Keeping in view the above concept, let’s see how we can make use of this information to design better grounding for our PCBs and get better EMC performance.
- Layer Stack UpThe high speed and high frequency designs of today make the job of PCB designer much more challenging, especially when we factor in the EMC performance. A good stack-up gets half the job done for you.Our main goal is to keep the electromagnetic fields on the PCB confined in a local space so as to not disturb other signals. This can simply be done by ensuring that each signal layer has a return path which can be a copper pour or plane, available right next to it.Poorly Designed Layer Stack (Source: Rick Hartley, Altium)The above layer stack of a 4-layer PCB is a poor design because for signals on layer 1 and layer 2, the ground plane is too far away and a lot of interference and common mode noise will be generated.Poor Designs of Layer Stack in 6-Layer PCB (Source: Rick Hartley, Altium)The above figure shows layer stack of 2 different 6-layer PCBs and both of them clearly have the same problem. The one on the left side has ground plane on layer 3 which will make signals on layer 1, 5 and 6 difficult to couple and hence emissions will increase.Good Designs of Layer Stack in 6-Layer PCB (Source: Rick Hartley, Altium)Figure above shows two layer stacks from 2 different PCBs. These are the examples of good layer stack arrangement as each layer has an immediate access to a ground plane.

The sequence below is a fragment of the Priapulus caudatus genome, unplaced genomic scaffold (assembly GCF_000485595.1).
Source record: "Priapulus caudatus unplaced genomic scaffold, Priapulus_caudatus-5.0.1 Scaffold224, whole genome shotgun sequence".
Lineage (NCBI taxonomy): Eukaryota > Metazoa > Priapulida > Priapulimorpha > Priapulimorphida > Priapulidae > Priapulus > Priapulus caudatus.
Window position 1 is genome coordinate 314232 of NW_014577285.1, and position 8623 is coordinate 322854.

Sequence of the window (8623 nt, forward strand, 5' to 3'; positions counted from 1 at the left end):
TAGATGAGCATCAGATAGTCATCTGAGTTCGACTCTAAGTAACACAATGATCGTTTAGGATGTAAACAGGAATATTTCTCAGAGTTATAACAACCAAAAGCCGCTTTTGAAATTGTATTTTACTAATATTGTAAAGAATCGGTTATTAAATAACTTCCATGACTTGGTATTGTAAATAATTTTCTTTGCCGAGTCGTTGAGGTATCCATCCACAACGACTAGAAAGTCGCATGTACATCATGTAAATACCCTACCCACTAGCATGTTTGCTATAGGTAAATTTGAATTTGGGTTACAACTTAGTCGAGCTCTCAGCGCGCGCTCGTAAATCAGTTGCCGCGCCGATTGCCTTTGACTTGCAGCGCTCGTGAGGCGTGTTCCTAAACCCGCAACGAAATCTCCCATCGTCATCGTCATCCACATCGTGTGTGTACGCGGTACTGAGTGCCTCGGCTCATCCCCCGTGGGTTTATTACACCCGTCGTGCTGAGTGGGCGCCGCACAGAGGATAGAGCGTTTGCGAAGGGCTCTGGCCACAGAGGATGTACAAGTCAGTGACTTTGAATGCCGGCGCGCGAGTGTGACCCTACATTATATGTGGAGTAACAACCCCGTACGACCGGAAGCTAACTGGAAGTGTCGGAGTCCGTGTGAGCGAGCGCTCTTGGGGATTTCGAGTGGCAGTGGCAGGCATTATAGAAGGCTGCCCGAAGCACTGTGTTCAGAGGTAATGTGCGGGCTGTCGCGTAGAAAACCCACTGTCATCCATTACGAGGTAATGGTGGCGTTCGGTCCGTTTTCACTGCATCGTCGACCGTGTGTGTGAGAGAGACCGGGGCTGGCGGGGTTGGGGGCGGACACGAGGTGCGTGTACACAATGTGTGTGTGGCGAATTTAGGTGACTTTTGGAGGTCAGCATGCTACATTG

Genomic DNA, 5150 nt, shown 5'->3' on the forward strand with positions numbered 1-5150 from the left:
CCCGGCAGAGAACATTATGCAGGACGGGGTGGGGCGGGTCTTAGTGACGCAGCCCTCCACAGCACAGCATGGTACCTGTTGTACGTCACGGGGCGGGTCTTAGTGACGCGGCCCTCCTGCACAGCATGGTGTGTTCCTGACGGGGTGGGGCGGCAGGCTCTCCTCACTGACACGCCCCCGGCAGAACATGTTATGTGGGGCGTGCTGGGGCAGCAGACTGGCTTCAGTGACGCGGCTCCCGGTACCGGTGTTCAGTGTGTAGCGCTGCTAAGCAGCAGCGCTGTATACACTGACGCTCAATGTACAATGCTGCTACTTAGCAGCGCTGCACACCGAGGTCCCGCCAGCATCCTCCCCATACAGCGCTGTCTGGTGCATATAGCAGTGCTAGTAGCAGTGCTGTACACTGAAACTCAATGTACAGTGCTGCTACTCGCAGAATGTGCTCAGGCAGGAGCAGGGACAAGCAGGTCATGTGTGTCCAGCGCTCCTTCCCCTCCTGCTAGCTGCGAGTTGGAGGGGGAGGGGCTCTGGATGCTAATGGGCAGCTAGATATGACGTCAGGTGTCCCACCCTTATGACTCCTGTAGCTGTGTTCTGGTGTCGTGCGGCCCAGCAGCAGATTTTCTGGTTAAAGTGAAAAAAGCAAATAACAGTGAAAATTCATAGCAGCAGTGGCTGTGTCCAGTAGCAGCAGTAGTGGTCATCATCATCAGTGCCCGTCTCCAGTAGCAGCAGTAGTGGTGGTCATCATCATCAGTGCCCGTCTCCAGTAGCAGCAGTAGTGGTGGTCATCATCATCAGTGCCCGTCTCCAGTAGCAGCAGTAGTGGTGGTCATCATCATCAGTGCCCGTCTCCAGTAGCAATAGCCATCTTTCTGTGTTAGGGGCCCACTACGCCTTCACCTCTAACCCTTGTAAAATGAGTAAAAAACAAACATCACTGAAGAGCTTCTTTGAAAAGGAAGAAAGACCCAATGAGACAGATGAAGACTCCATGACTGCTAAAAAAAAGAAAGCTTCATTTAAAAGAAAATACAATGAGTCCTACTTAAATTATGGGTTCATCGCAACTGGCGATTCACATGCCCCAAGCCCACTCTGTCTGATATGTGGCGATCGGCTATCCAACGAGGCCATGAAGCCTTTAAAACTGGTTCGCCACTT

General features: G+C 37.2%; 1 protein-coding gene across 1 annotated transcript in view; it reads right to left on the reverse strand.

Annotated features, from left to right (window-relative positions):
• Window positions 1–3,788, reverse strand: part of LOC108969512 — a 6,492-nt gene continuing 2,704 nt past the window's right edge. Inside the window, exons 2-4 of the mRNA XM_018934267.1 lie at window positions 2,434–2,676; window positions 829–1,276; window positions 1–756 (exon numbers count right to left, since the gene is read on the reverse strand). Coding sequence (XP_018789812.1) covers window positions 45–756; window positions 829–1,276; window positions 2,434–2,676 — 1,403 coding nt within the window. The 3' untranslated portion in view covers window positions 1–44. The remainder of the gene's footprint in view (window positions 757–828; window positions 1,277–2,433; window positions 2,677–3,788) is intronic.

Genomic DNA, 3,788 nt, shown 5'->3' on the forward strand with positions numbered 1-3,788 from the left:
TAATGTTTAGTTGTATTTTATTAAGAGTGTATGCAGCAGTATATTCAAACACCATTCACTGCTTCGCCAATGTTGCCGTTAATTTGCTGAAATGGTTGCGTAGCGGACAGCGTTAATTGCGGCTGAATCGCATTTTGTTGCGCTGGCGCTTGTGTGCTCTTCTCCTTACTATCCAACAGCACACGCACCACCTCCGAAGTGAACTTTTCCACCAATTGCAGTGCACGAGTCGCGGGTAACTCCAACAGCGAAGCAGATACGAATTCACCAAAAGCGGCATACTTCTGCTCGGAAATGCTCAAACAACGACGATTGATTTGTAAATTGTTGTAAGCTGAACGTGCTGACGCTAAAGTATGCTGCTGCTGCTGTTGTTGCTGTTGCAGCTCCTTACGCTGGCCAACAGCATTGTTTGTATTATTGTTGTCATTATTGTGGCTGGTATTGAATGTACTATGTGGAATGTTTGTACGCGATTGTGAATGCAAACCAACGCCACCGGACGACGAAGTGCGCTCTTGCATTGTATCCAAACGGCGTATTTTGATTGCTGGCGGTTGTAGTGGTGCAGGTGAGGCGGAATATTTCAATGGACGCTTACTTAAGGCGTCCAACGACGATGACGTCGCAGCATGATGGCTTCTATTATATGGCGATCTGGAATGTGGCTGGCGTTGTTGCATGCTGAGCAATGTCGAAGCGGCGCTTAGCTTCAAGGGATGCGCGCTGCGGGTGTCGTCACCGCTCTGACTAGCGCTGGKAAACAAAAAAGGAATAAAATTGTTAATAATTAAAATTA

- Ground PlanningThe golden rule here is to never split your ground plane. Always try to have a solid and clean ground plane. However, there can be instances when one has to split the ground plane. For instance, if you have both analog and digital components on the same PCB and you have an analog ground AGND and a digital ground GND. In such cases, make sure that the circuit components and their tracks from one section of PCB must have an undisturbed section of the corresponding ground plane beneath it.The following case study was presented by Prof. Tzong-Lin Wu from National Taiwan University in which he presented 4 different scenarios in a 2 layer board. The top layer has only copper track while the bottom layer is ground layer.In case 1, the ground plane is a solid copper plane. Case 2 has a split in the ground plane perpendicular to the track on layer 1. Case 3 has many small perforations or windows on ground plane but the section of plane under the layer 1 track is undisturbed. Finally, case 4 has perforation or copper free area under a part of the layer 1 track.Effect of Splitting Ground Plane (Source: Prof. Tzong-Lin Wu, National Taiwan University)During the EMC testing, the following results were observed.Effect of Splitting Ground Plane on EMI (Source: Prof. Tzong-Lin Wu, National Taiwan University)Case 1 has the best EMI signature while case 4 has the worst. Case 3 is almost as good as case 1 because it has undisturbed ground plane beneath the track although the ground plane was not solid. Case 3 has worse performance but it is still better than case 2 where the perpendicular split caused the field lines to go haywire.Effect of Splitting Ground Plane on Current Patterns (Source: Prof. Tzong-Lin Wu, National Taiwan University)The above figure shows the current patterns in each case and they show how the field lines are adversely affected by the split.